Home > Cold Calling > Cold calling doesn't work... when you do not know what you're doing!

Cold calling doesn't work... when you do not know what you're doing!

Cold calling works. That has been shown time and time again. Yet so many salespeople say the opposite. Why do you think that is? - by Seth
Fear of the unknown, IN MY OPINION.

Aloha.... Tom shds; ;bg - by rattus58
Fear of the unknown, IN MY OPINION.
Fear of the unknown like talking to strangers or not knowing what to do? - by Seth
Fear of the unknown like talking to strangers or not knowing what to do?
In my opinion, take your pick. FEAR. Fear of rejection. Fear of confronting strangers. Fear of not knowing what to do... aka being unprepared. My collegue in AFLAC says that there are only two reasons people are unsuccessful in sales... 1) Failure to Launch and 2) Failure to Follow up.

As simplistic as this is, I sorta agree with him. Positive mental attitude means taking the first step. Getting Started. Making that first call, the first thousand even. Not being prepared. Not having a script to follow. Not being prepared for stalls, objections, or inquiries. Failure to Launch.

Failure to follow up. That pretty much is self explanatory, and in sales there are acres of diamonds that are not dug up because of no follow up.

Fear of success. I've heard that before, and I think I've even seen it in action, people who for inexplicable reason get started then become mired in quicksand.

Lots of fears out there. Positive mental attitude, on the other hand, ignores the fears to the extent that they immobilize the individual, and says, "Ok... yes I'm afraid, yes, I'm scared, yes, I'm uncomfortable, but like any muscle, you can only strengthen it if you excercise it, so here goes.... "knock knock"....

Aloha... shds; ;bg - by rattus58
Fear of success. I've heard that before, and I think I've even seen it in action, people who for inexplicable reason get started then become mired in quicksand.
I agree with your slant on the subject, Tom, but I have never bought into the notion of "fear of success." I realize full well that it became a pop psychology buzz term but I don't believe the concept holds up.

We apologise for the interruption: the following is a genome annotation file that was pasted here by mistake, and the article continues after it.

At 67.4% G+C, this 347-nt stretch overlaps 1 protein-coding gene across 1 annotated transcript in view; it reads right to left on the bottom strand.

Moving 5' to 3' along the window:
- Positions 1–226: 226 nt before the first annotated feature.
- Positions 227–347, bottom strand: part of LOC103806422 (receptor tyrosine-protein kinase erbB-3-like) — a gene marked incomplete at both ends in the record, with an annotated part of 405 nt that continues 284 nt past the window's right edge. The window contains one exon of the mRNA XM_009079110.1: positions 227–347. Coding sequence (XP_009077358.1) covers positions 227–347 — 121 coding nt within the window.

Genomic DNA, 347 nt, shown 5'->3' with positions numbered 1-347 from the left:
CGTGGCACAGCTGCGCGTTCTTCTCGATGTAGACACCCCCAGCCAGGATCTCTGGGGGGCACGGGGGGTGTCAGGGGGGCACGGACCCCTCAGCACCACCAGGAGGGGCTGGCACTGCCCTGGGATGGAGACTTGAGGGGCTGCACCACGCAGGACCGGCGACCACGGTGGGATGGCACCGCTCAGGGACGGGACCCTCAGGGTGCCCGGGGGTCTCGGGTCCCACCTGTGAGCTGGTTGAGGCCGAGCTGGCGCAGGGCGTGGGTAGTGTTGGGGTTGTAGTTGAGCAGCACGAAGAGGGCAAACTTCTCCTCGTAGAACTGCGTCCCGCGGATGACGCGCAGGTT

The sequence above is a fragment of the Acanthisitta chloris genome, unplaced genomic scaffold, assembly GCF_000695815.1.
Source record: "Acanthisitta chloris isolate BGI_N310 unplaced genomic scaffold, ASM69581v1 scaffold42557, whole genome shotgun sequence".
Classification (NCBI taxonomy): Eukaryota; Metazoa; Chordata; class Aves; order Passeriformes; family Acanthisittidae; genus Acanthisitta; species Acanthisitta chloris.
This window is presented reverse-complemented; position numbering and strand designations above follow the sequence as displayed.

Somebody--mighta been me--asked this forum quite a while ago if anybody had that fear. Nobody raised their virtual hands. - by Ace Coldiron
Hi Ace...

I realize that fear of success might be really meaning something else, but I don't know what you call someone who gets started, makes the right moves, breaks into the backfield than slows down enough that he gets stopped before the endzone.

I've seen salesmen get into the business, make calls, make sales then sit around and drink coffee gloating over their "successes", which I encourage... maybe not the gloating part, but feel rewarded, accept that feeling, learn to love that feeling, savor it, and become addicted to that feeling... but no... they become addicted to the coffee instead... I don't know what it is... but if it's not fear of success it's certainly an aversion to it.... :dun

Aloha... Tom... shds; ;bg - by rattus58
I don't know what it is... but if it's not fear of success it's certainly an aversion to it....
It's often--not always--an Underlying Commitment that conflicts with, or appears to be obstructed by progress in a given area.

The fact that those internal commitments seldom rise to the surface often causes speculation. "Fear of success" is a neat and quick label but as a diagnosis, it doesn't segue to a cure. If a person has the ability, or outside help, to sort out their priorities, there is a very good chance that he/she will move forward.